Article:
A miniature Dachshund is a smart, curious, little friend that is sure to make you laugh. Here are some of the breed’s characteristics that help make a miniature Dachshund the perfect companion.
Dachshunds are Fun and Filled with Energy
The mighty Miniature Dachshund usually weighs less than eleven pounds and are about five to six inches tall. Their little bodies are filled with seemingly inexhaustible energy. Knowing how to expend that energy will make for an even happier dog. Getting in the habit of going for walks and playing games like watching them push a lightweight ball around in the yard with their nose is great fun for everyone. Engaging them with canine enrichment activities and investing in a few awesome interactive toys will help channel that boundless Dachshund energy.
A Little History
Standard Dachshunds originated in Germany as a hunting dog sometime during the 15th century. The Dachshund translates as “badger dog.” With their low-to-the-ground stature and pointy scent hound nose, they are experts at hunting critters that tunnel and burrow. Miniature Dachshunds were bred later and their job was to hunt rabbits. These small but mighty dogs have short, muscular legs and wide paws with powerful claws perfect for digging.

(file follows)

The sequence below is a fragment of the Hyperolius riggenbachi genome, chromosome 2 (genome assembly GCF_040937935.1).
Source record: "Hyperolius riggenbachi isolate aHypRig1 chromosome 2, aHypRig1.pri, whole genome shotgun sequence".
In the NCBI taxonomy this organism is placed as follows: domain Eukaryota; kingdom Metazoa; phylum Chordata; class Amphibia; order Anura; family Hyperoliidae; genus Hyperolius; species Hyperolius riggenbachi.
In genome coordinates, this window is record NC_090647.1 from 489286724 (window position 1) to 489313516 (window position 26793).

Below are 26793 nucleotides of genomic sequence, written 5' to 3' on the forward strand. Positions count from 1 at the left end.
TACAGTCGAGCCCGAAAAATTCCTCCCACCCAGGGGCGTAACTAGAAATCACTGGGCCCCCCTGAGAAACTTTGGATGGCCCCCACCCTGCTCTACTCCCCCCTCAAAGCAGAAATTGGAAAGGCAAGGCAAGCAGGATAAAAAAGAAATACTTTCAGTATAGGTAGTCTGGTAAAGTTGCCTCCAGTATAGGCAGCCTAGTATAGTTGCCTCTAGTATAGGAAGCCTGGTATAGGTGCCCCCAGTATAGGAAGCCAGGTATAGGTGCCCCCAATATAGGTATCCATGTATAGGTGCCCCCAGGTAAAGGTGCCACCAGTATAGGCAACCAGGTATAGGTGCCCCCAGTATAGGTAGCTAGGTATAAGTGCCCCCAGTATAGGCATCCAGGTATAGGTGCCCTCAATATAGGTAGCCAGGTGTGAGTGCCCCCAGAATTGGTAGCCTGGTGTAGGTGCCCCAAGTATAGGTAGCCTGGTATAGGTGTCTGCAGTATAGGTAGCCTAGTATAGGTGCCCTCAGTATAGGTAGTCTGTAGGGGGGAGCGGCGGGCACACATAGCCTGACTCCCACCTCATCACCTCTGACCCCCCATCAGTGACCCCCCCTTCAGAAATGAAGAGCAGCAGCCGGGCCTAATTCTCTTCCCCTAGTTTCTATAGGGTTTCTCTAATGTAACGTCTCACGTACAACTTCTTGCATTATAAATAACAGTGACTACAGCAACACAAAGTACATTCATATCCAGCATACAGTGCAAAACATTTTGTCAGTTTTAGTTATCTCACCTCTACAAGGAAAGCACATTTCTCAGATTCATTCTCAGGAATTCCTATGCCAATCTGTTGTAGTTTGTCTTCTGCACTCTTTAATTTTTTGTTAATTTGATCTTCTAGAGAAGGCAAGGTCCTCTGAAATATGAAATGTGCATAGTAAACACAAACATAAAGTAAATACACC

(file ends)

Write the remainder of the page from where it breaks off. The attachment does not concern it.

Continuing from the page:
Miniature Dachshunds are very intelligent, loyal, and lovable. They can get very attached to their owners. It has been said that their quest for affection from the humans they are attached to is similar to that of a cat. While they can be stubborn, independent spirits, Dachshunds can be friendly and engaging with others. Before owning a Dachshund know they are barkers and tend to vocalize often.
Whether short-haired, long-haired or wire-haired Dachshunds are considered hypoallergenic since they shed very little and have low dander production. Their coats also come in a variety of colors and patterns as well.
A Word About Health
If not careful these little pups can gain weight fast so feed them high-quality food and treats. Be very careful about allowing them to jump off the furniture or high places as they could easily injure their backs. Their long spines are also susceptible to slipped or herniated disks resulting in possible paralysis. In general, be sure to support their backs when you are holding them.